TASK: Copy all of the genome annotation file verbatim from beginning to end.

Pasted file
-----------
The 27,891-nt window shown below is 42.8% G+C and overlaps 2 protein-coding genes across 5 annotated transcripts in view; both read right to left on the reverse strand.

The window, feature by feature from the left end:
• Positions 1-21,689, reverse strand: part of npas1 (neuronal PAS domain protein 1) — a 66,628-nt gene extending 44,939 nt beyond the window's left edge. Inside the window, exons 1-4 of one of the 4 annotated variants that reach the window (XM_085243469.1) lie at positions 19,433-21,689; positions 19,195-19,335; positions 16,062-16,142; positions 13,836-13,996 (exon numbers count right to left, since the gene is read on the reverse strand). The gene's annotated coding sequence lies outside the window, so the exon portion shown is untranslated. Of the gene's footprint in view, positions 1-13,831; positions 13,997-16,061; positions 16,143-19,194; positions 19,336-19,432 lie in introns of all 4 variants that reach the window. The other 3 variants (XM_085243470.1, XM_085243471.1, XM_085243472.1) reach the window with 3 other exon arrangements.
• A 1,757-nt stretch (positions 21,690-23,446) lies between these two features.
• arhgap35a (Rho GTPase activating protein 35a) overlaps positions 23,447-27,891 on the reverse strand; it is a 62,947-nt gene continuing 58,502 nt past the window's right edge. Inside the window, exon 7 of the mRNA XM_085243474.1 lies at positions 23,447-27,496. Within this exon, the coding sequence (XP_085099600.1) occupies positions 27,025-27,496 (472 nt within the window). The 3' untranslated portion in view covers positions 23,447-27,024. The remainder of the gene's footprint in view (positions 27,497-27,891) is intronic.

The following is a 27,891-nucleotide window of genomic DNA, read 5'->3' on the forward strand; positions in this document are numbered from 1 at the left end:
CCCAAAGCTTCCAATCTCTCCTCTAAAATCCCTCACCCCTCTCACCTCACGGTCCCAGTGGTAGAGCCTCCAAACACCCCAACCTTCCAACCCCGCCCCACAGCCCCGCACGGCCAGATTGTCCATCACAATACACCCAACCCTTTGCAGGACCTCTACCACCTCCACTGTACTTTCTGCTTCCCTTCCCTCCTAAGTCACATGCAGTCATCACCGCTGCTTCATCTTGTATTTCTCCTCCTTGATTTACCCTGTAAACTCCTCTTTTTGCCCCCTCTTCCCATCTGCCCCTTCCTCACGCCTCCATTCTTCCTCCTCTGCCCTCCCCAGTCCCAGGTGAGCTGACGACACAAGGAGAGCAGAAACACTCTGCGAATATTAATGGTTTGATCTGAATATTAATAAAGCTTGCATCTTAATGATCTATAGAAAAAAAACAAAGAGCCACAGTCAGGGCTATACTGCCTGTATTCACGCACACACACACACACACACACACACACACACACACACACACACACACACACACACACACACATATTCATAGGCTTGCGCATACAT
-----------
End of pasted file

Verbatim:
The 27,891-nt window shown below is 42.8% G+C and overlaps 2 protein-coding genes across 5 annotated transcripts in view; both read right to left on the reverse strand.

The window, feature by feature from the left end:
• Positions 1-21,689, reverse strand: part of npas1 (neuronal PAS domain protein 1) — a 66,628-nt gene extending 44,939 nt beyond the window's left edge. Inside the window, exons 1-4 of one of the 4 annotated variants that reach the window (XM_085243469.1) lie at positions 19,433-21,689; positions 19,195-19,335; positions 16,062-16,142; positions 13,836-13,996 (exon numbers count right to left, since the gene is read on the reverse strand). The gene's annotated coding sequence lies outside the window, so the exon portion shown is untranslated. Of the gene's footprint in view, positions 1-13,831; positions 13,997-16,061; positions 16,143-19,194; positions 19,336-19,432 lie in introns of all 4 variants that reach the window. The other 3 variants (XM_085243470.1, XM_085243471.1, XM_085243472.1) reach the window with 3 other exon arrangements.
• A 1,757-nt stretch (positions 21,690-23,446) lies between these two features.
• arhgap35a (Rho GTPase activating protein 35a) overlaps positions 23,447-27,891 on the reverse strand; it is a 62,947-nt gene continuing 58,502 nt past the window's right edge. Inside the window, exon 7 of the mRNA XM_085243474.1 lies at positions 23,447-27,496. Within this exon, the coding sequence (XP_085099600.1) occupies positions 27,025-27,496 (472 nt within the window). The 3' untranslated portion in view covers positions 23,447-27,024. The remainder of the gene's footprint in view (positions 27,497-27,891) is intronic.

The following is a 27,891-nucleotide window of genomic DNA, read 5'->3' on the forward strand; positions in this document are numbered from 1 at the left end:
CCCAAAGCTTCCAATCTCTCCTCTAAAATCCCTCACCCCTCTCACCTCACGGTCCCAGTGGTAGAGCCTCCAAACACCCCAACCTTCCAACCCCGCCCCACAGCCCCGCACGGCCAGATTGTCCATCACAATACACCCAACCCTTTGCAGGACCTCTACCACCTCCACTGTACTTTCTGCTTCCCTTCCCTCCTAAGTCACATGCAGTCATCACCGCTGCTTCATCTTGTATTTCTCCTCCTTGATTTACCCTGTAAACTCCTCTTTTTGCCCCCTCTTCCCATCTGCCCCTTCCTCACGCCTCCATTCTTCCTCCTCTGCCCTCCCCAGTCCCAGGTGAGCTGACGACACAAGGAGAGCAGAAACACTCTGCGAATATTAATGGTTTGATCTGAATATTAATAAAGCTTGCATCTTAATGATCTATAGAAAAAAAACAAAGAGCCACAGTCAGGGCTATACTGCCTGTATTCACGCACACACACACACACACACACACACACACACACACACACACACACACACACACACACACACATATTCATAGGCTTGCGCATACAT